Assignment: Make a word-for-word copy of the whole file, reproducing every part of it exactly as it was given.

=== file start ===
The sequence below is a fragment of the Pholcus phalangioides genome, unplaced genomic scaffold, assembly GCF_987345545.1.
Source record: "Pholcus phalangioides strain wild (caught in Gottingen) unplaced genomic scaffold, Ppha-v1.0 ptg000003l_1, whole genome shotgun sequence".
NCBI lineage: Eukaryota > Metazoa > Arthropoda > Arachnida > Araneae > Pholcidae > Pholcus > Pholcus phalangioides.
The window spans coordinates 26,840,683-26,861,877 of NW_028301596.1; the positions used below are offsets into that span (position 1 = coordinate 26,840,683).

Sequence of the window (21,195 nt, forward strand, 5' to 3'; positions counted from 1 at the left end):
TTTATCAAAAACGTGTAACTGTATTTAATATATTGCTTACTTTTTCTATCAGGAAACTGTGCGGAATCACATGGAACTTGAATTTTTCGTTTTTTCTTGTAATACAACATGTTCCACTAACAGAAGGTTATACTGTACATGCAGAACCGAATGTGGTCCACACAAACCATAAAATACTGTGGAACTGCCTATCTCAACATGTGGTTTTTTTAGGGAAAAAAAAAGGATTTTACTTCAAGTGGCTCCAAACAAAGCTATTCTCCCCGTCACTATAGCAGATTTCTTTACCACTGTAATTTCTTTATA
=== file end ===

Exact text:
The sequence below is a fragment of the Pholcus phalangioides genome, unplaced genomic scaffold, assembly GCF_987345545.1.
Source record: "Pholcus phalangioides strain wild (caught in Gottingen) unplaced genomic scaffold, Ppha-v1.0 ptg000003l_1, whole genome shotgun sequence".
NCBI lineage: Eukaryota > Metazoa > Arthropoda > Arachnida > Araneae > Pholcidae > Pholcus > Pholcus phalangioides.
The window spans coordinates 26,840,683-26,861,877 of NW_028301596.1; the positions used below are offsets into that span (position 1 = coordinate 26,840,683).

Sequence of the window (21,195 nt, forward strand, 5' to 3'; positions counted from 1 at the left end):
TTTATCAAAAACGTGTAACTGTATTTAATATATTGCTTACTTTTTCTATCAGGAAACTGTGCGGAATCACATGGAACTTGAATTTTTCGTTTTTTCTTGTAATACAACATGTTCCACTAACAGAAGGTTATACTGTACATGCAGAACCGAATGTGGTCCACACAAACCATAAAATACTGTGGAACTGCCTATCTCAACATGTGGTTTTTTTAGGGAAAAAAAAAGGATTTTACTTCAAGTGGCTCCAAACAAAGCTATTCTCCCCGTCACTATAGCAGATTTCTTTACCACTGTAATTTCTTTATA